I promised to try to share some information that might be useful to those of you that already have a website, or soon will. So I thought I’d talk to those of you that aren’t yet convinced that you need a website, or if you already have one, perhaps you’re not convinced it’s worth investing in a bit of effort to optimize it.
First of all, if you find yourself wondering if you really need a website, try looking at it from a different angle. If you’re displaying your work in shows and galleries from time to time, you may be seeing some traffic wander through, looking at your art and that of your colleagues. And while some of those people may be just casual browsers, with no real intention of buying anything, most are probably appreciators of art, and may very well make a purchase. They didn’t wander in looking for petrol or a ham sandwich… so they’re already partially qualified potential buyers.
Presumably, there was some publicity leading up to the show – perhaps fliers sent out to art lovers, or maybe an advertisement in a local art magazine. Somehow, the word was spread that your art would be on display. The gallery owner may have even passed out a few business cards, with the date scrawled on the back.
And there your exposure stopped. The only people aware of your work are those that got that business card or happened to view that magazine ad or flier. Word of mouth advertising won’t get you as far these days.
Now, imagine that your featured piece in this show is a modern sculpture of a pregnant woman and you have a website with a number of photographs of the piece, a nice bio on you the artist, the mediums you work with and the inspiration to create this particular sculpture.
Along comes Jane, who has recently convinced her husband that they need to redecorate their sitting room, to give their home a new look. She sits down at the computer and starts searching on Google for ideas. What does she look for?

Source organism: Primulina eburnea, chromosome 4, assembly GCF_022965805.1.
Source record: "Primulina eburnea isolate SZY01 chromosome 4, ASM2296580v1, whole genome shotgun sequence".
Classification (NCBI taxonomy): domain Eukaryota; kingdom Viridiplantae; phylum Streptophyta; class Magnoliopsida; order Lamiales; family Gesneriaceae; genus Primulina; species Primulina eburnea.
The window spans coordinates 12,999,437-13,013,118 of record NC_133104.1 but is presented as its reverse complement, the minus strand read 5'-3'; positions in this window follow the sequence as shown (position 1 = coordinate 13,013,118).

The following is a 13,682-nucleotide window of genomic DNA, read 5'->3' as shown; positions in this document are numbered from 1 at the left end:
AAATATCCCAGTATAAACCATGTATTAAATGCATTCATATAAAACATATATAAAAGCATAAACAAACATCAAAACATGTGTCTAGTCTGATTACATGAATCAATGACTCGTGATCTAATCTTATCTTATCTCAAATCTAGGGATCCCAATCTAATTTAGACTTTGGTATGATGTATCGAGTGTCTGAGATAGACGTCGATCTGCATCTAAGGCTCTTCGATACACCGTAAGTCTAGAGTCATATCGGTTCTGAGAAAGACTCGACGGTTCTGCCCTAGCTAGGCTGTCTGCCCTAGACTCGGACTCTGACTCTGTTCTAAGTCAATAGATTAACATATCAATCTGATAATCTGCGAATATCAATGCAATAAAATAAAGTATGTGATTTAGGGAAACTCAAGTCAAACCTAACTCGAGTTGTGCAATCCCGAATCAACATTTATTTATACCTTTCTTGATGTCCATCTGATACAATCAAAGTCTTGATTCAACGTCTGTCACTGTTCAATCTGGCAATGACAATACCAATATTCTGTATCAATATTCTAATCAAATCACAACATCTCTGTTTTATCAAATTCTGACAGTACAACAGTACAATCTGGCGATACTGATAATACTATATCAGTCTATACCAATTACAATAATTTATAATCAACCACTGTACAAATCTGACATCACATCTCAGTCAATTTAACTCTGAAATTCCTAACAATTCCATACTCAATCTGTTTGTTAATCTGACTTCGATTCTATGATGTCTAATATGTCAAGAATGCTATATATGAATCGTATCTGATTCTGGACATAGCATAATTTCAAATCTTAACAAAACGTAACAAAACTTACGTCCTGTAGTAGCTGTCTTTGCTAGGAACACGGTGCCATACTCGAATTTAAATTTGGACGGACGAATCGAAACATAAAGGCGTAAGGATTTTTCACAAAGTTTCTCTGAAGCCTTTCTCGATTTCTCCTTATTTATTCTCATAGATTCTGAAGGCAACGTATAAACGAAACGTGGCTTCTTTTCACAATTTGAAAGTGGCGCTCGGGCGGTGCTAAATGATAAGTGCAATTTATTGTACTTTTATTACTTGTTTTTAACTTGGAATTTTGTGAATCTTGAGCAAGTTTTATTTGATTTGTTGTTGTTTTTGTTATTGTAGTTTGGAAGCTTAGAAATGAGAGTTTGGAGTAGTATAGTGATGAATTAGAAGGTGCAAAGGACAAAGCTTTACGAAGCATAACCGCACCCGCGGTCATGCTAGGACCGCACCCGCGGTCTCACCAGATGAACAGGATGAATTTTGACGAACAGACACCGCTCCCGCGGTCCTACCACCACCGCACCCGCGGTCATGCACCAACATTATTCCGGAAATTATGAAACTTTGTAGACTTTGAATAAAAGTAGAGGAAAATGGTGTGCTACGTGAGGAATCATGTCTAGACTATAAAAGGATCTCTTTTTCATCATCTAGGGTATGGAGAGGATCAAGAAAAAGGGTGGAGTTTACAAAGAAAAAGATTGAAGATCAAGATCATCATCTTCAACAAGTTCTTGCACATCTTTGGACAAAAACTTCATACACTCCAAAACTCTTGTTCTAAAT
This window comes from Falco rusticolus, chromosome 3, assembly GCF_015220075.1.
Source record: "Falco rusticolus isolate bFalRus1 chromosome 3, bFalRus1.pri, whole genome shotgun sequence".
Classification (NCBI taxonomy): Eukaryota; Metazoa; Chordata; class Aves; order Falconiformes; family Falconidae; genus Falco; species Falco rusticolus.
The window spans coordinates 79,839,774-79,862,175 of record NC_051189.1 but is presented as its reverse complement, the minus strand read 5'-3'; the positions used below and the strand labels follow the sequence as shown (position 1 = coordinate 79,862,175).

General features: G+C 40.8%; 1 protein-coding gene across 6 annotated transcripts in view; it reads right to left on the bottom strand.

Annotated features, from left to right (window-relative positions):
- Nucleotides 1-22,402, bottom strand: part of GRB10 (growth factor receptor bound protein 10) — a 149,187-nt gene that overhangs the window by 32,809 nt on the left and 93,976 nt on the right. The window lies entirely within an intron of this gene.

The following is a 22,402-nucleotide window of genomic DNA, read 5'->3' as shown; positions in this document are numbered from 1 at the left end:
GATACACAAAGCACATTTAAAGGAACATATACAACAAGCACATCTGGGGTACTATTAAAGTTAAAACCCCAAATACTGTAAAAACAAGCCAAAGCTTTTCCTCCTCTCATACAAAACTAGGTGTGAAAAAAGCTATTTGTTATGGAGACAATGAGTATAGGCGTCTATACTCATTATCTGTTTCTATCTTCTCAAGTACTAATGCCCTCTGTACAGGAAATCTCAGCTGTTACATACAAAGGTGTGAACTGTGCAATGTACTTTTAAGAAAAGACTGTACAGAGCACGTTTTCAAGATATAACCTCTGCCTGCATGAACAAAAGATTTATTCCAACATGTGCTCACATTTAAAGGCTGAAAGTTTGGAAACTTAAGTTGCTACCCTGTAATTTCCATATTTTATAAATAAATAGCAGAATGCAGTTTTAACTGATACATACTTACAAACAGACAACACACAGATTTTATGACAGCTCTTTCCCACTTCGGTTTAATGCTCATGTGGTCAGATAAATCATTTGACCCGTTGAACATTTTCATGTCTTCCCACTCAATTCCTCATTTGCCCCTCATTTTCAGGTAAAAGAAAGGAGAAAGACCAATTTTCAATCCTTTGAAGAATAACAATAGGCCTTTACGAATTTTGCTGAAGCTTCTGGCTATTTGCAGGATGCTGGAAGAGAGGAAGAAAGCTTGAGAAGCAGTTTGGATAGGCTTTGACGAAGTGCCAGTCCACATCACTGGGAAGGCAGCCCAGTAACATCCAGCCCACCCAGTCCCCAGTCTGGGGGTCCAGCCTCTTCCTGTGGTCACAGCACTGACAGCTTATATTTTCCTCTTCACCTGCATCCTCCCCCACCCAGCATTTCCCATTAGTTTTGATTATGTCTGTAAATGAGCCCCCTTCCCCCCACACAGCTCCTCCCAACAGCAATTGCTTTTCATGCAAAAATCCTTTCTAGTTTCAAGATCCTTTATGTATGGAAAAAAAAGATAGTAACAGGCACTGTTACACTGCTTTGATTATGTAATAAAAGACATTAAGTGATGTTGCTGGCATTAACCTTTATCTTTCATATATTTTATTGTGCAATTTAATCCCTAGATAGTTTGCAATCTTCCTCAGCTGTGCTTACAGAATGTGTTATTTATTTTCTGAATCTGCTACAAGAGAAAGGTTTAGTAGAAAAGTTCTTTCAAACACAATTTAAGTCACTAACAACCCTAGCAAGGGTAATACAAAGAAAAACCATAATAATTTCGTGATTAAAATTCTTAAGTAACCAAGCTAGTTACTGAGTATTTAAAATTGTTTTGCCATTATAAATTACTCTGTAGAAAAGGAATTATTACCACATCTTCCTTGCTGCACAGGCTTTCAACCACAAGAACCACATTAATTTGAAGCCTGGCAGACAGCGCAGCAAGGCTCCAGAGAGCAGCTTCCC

Let’s say that she already has a sculpture in mind, but has no desire to display a bust of King George. She wants something more striking… something that makes a “statement”. So first of all, she looks for sculptures. Google’s algorithms are pretty smart. They recognize that Jane is in Melbourne, so they first show her items in Melbourne and the surrounding area – perhaps even all of Victoria. Unfortunately, the results are also cluttered with sculpting tools, history, blogs, museums and materials.
So Jane may refine her search a bit, by looking for “Melbourne sculptors”, “Modern sculpture Melbourne” or “sculptures for sale Melbourne”. That last will eliminate much of the clutter, and focus on sites that mention sale on their page.
And since your page mentions that your piece of modern sculpture will be on sale next week in Melbourne….. you see where this is going, right? Jane didn’t read that art magazine and she doesn’t even know the gallery exists, much less know about you and your art. Now she has seen your work, and knows when and where she can get a closer look… even buy it, if she’s already fallen in love with it.
Like the visitors to the show, she’s qualified as a prospective buyer. She expressed interest in a particular type of art, and just as the gallery did, Google passed her the information. The difference is, that gallery owner may know a thousand people around the world that are art lovers. Perhaps of the two hundred or so in Melbourne, she knows half of them.
A year ago, Google processed 87.8 billion searches per month. That boils down to over two million searches per minute!
And every one of those searchers are being shown results that relate directly to what they’re looking for. Even if only .00000001% of those searchers is looking for what you’re offering, that would be 878 qualified, interested buyers per month.
Do you really want to ignore that sort of potential?
The other side of the issue, of course, is that once you have your website, you need to put a bit of effort into optimization tactics, so that Google (and the other search engines) will realize what your site is all about. That’s the only way it’ll be displayed, when Jane starts looking.
I’ll talk about some of the ways to do that, next time.